BIG NEWS! Today the FDA will have a hearing with Spark Therapeutics on Luxturna, a new gene therapy, that has the potential to treat LCA!

At Two Blind Brothers we donate 100% of our profits to researchers and the Foundation Fighting Blindness (FFB) to find cures to blindness, and today we just got one step closer to our goal. In a World Sight Day miracle, a U.S. Food and Drug Administration (FDA) advisory panel met to vote on whether or not to recommend Luxturna, a gene therapy developed by Spark Therapeutics that could restore vision for people with Leber’s congenital amaurosis (LCA), to the FDA for approval. It’s expected that the panel will give this treatment the greenlight.


Luxturna is the trademarked name for Spark Therapeutics’ “Voretigene Neparvovec” gene therapy. Don’t worry if you’ve never heard of that term before, neither had we.

It’s just their technical term for the gene therapy that corrects the inherited mutated LCA-causing gene, i.e. the bad version. How? By injecting a copy of the unmutated, or normal version, of the gene directly into the retina.

Ouch! That sounds painful! Don’t worry Luxturna is meant to be a one-time treatment and as they say, no pain, no gain.


LCA is an inherited retinal disease that causes vision loss at an early age due to a mutation on the RPE65 gene. It affects about 3,000 people in the United States and there is currently no approved treatment for this condition. This gene therapy doesn’t just delay loss of sight but it can actually improve it. Just imagine what this could mean for those with LCA? Joy for starters. People from the clinical trials spoke of seeing their mother’s face for the first time, seeing stars in the night sky, and seeing snow and rain falling.

FFB’s new CEO Dr. Ben Yerxa also marvels at what a difference this treatment could make, if approved. He said, “This is a therapy that really improves vision…that is a remarkable thing. That shows us it’s possible… that if we have the right target and the right approach we can make a huge difference on peoples’ vision.”


It is important to us that everyone understands the tangible effect of buying our shirts. The funds from Two Blind Brothers are driving life-changing treatments like this one. When you buy our shirts you become part of the cure. Our goal is to find those researchers who have a great hypothesis, a little bit of a proof of concept and who are trying to get ready for a clinical trial. We fund promising early clinical work that others don’t always have the temerity or money to do so. We want to give these projects wings to get going. Some of the early research for Spark’s therapy was funded by the Foundation Fighting Blindness, an organization we work very closely with.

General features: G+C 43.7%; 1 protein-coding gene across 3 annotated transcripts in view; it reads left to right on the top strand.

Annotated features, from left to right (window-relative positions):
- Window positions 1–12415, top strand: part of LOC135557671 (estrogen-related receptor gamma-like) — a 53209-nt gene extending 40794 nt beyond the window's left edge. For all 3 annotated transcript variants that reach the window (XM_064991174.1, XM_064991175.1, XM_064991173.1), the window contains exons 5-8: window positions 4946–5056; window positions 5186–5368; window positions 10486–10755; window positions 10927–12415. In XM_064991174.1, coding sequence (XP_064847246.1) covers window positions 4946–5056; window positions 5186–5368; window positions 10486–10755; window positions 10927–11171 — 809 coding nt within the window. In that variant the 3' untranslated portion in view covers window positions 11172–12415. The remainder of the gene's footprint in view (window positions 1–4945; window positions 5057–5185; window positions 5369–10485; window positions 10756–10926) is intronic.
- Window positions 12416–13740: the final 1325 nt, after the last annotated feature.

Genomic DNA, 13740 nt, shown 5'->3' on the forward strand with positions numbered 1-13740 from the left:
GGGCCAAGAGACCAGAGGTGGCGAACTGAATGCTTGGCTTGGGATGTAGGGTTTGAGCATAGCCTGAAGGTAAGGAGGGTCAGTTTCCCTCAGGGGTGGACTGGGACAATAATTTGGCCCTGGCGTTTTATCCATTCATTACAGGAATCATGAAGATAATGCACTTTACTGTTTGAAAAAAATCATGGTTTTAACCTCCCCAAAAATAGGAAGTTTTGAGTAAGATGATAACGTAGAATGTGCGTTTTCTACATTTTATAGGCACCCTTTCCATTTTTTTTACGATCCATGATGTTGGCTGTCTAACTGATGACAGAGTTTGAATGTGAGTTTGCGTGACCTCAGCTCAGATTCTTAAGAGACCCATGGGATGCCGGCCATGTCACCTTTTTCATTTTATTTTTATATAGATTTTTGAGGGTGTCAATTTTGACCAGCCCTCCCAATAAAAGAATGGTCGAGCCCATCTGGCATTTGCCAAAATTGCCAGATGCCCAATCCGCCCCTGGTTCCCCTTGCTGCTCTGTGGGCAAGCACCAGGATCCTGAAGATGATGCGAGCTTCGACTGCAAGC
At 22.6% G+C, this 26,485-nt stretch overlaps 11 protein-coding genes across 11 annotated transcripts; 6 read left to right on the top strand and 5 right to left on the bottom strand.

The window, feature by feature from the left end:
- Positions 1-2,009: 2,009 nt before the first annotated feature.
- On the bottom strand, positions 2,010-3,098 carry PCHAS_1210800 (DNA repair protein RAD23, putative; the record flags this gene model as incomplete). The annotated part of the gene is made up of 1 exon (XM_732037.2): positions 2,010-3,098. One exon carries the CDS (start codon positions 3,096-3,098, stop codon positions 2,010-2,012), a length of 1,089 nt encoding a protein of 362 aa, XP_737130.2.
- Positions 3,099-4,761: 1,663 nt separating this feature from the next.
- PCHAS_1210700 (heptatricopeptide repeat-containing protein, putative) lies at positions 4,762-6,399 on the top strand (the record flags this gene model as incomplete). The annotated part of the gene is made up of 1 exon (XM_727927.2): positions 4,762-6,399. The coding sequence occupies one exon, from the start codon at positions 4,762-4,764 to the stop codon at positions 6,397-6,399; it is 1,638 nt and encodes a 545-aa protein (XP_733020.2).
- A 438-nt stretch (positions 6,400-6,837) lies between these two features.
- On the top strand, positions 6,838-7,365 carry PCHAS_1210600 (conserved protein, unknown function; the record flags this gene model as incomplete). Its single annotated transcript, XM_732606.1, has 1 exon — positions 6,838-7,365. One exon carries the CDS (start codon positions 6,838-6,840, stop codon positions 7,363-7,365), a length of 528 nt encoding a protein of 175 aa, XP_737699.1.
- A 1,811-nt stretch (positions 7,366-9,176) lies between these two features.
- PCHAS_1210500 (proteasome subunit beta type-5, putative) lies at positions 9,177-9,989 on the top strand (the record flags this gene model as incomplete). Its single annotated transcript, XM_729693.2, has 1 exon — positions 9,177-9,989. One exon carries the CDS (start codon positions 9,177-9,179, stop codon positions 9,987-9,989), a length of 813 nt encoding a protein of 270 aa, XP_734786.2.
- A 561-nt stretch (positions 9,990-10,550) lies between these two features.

While today’s vote is non-binding, meaning that the FDA does not have to follow the recommendations of the advisory committee, it generally does heed their guidance. The advisory panel is expected to give their two thumbs up. The FDA will then have until January 12, 2018 to give a final ruling. If (and hopefully once) approved, discussions around pricing begin.


Let’s go for goal!

Sense of Style: Touchdown in the Ellen

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It’s football season and you know what that means...time to tailgate in Two Blind Brothers style. 

In one of our recent style guides, we put together the perfect back to school outfit for your first day of classes. But we know being in college isn’t all about class (still, hit those books kids). During the fall at many big schools across the country there is no bigger social activity than football. Come Saturday it’s time to tailgate and fill up on good food and good fun before kickoff. So we thought, “why not put together an outfit for a tailgate?” This look is UVA centric, obviously (because we’re loyal alum), but with a simple tweak or two, it’s the perfect outfit for any autumn event.

Not in college anymore? Not to worry, this is a great look to for fall alum events when you want wear your college colors (and in some cases, pretend like you’re back in school)...for example, when supporting your dear Cavaliers from afar perhaps.

As always, this look starts with one of our amazingly comfortable Two Blind Brothers’ shirts. This week, the Ellen is on full display. The soft white v-neck is one of our favorites. Don’t worry too much about spilling wing sauce on it, TBB shirts wash off notoriously well. A reliable pair of light blue jeans will do the trick. As of now, the high waist is still in, so go for it if you have a pair.